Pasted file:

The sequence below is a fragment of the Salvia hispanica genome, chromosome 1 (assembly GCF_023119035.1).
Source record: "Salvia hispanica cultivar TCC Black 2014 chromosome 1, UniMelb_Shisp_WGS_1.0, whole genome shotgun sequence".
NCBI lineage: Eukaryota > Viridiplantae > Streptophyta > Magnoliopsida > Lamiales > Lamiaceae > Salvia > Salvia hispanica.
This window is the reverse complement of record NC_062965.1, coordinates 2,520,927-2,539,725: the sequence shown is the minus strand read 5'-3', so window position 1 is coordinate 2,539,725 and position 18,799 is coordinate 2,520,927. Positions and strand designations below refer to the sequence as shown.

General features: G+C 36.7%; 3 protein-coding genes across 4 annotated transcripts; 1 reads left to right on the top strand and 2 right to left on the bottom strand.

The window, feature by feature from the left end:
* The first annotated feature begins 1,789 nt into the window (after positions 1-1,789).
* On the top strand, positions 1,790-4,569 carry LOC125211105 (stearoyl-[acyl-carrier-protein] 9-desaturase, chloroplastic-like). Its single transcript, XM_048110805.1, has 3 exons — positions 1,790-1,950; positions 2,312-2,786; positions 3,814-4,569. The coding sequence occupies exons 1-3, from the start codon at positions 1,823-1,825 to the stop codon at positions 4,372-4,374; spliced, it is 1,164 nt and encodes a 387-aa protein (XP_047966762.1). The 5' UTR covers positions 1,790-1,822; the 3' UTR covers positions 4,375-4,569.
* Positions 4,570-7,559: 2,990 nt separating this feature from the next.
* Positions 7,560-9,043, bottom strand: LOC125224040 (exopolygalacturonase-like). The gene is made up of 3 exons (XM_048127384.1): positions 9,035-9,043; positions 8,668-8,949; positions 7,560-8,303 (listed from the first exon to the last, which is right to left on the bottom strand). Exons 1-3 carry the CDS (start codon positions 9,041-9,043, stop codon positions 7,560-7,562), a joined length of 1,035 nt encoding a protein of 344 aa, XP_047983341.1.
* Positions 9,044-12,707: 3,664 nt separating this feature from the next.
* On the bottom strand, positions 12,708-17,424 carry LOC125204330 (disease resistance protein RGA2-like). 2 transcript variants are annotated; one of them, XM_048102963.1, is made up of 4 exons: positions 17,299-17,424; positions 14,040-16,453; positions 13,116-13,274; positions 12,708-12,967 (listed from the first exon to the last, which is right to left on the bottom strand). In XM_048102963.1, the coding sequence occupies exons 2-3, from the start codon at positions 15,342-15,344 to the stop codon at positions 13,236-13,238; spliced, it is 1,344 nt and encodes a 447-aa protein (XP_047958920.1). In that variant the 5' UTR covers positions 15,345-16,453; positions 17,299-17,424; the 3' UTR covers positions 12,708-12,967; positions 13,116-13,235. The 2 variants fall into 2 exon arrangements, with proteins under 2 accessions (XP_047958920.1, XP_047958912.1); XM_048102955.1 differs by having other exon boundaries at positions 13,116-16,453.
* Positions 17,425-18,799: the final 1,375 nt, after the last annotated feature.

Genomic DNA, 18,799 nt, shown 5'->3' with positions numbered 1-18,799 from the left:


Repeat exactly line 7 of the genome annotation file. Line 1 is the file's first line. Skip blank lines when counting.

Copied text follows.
* The first annotated feature begins 1,789 nt into the window (after positions 1-1,789).